Letter to the Editor: The Falsehood of Fascism
The following letter was written in response to “Fascism Described as ‘Patriotism’” ( Jan. 24, 2008, The Bullet.) and “Finally, American Fascism is Called to Our Attention” ( Jan. 31, 2008, The Bullet.)
In response to the two recent opinion pieces that supported that America’s tendency for nationalism has deconstructed into fascism, I would like to pose to these young men the following questions: Do you think a man or woman in any other country in this world could exercise those same freedoms of speech as those that were used to print these two editorials? Do you think any government other than one structured upon democratic principles would allow you to make such an ineffective decision in the recent utility of your freedoms, and in doing so, also mock its government, its industries, and its leaders?
If the leaders and politicians in this democracy did not work or hold promise to protect our country, we would lose our freedom entirely. There would not be a campus with open-ended, student-intervening policies. There would be no publication of student assumptions that our country, which gave to you your pen, paper, and college education, is turning down this so called “fascist” road.
Perhaps America has seen better leaders in its time. Perhaps our country’s political aims have not always succeeded. However, the United States has done more than any other country to bring to others democracy, economic incentive, and self governance. These actions are made with the hope of bringing a better way of life to people, a life that is taken for granted more and more by our own homeland citizens, many of whom have every upper middle class amenity at their fingertips.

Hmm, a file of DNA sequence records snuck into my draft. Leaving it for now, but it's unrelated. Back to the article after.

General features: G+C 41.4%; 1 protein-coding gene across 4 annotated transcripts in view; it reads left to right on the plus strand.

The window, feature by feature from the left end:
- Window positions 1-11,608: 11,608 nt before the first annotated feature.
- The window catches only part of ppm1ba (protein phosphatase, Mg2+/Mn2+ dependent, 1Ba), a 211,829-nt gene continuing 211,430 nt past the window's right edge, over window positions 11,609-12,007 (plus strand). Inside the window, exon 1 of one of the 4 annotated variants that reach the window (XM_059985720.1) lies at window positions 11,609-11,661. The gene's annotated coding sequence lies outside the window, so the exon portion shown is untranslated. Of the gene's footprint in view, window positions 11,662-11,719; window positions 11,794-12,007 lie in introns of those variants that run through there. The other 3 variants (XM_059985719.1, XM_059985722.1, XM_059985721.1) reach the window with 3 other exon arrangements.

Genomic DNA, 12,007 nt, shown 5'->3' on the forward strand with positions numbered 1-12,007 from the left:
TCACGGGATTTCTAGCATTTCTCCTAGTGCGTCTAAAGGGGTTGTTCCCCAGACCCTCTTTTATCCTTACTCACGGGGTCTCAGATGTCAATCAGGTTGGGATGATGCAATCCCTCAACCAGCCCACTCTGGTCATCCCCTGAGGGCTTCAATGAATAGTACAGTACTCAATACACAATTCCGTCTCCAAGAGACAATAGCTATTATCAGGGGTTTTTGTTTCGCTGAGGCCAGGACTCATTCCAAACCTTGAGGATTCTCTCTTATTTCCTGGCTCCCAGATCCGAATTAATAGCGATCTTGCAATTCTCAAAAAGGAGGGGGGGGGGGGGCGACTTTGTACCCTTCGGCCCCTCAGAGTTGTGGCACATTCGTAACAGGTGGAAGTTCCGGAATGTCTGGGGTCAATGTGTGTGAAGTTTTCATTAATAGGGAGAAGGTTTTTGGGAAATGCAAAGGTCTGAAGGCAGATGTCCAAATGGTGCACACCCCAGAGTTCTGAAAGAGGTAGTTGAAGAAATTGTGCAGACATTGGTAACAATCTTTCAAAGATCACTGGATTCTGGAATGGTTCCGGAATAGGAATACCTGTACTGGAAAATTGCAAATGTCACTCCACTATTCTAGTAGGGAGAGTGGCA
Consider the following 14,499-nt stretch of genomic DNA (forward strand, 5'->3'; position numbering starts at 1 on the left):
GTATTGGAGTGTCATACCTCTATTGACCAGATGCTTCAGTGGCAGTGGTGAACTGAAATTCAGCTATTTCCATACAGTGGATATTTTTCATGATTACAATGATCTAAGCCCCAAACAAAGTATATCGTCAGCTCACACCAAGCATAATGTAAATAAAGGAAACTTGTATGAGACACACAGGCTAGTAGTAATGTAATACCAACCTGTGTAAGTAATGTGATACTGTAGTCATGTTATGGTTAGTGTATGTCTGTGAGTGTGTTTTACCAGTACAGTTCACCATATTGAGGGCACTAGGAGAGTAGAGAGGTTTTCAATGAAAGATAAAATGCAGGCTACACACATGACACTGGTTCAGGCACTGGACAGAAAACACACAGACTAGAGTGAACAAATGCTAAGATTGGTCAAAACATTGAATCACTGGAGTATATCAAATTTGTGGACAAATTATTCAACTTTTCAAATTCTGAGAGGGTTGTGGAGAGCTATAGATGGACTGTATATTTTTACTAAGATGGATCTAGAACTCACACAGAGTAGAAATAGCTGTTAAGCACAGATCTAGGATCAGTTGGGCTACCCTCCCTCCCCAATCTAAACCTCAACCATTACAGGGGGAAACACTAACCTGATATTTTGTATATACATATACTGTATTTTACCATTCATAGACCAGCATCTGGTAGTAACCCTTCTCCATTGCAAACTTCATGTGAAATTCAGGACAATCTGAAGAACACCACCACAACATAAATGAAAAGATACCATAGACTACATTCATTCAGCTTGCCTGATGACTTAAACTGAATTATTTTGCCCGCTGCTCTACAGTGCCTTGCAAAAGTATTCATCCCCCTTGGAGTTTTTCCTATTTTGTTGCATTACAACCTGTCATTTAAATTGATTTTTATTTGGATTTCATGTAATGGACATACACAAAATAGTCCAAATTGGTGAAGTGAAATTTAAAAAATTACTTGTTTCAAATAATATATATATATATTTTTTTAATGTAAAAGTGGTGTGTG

What Ogle and May claim to be a downward spiral toward fascism in this country is in fact the inevitable growth of industrialization and globalization. The industrial, technologically advanced age that we live in is not something America could back out of, nor should we. If we are to back off from the aggressive position that this nation has in world industry, there are countries—China, India, Russia, the UK, Pakistan—that are more than willing to attempt to take our place. It is competition, not fascism, that motivates this industrial development, and running out of oil is the only thing that can propel us to seek alternatives.
There is no fascism in a global competition for free-trade. This is a basic component of capitalism, which is the most tolerant form of government. It is how our own country is driven, and the only reason students like you and I can even hope for the futures that we are working toward. To believe that nationalism for this country is hindering peace and well being is an illogical argument when one has, for his entire life, benefited from that very same system.
With the coming election, let us keep the ludicrous assumptions at bay. World peace is a virtuous ideal, but in this age of technology and industry, it is hard to achieve. We must also face our current situation. Let us take a fair look not only at our hopes for the future, but at the reality of America’s position, nationally and internationally. Let us not believe that a Democrat is the answer simply because our current leader is a Republican. Similarly, let us not think that any other Republican is the answer, either. If the campaigns look like propaganda, look deeper than television broadcasts. It is not the politician with the finest speech, it is he whose plan is plausible, can be reached, and best for the country based on the circumstances.
Brittany DeVries is a junior.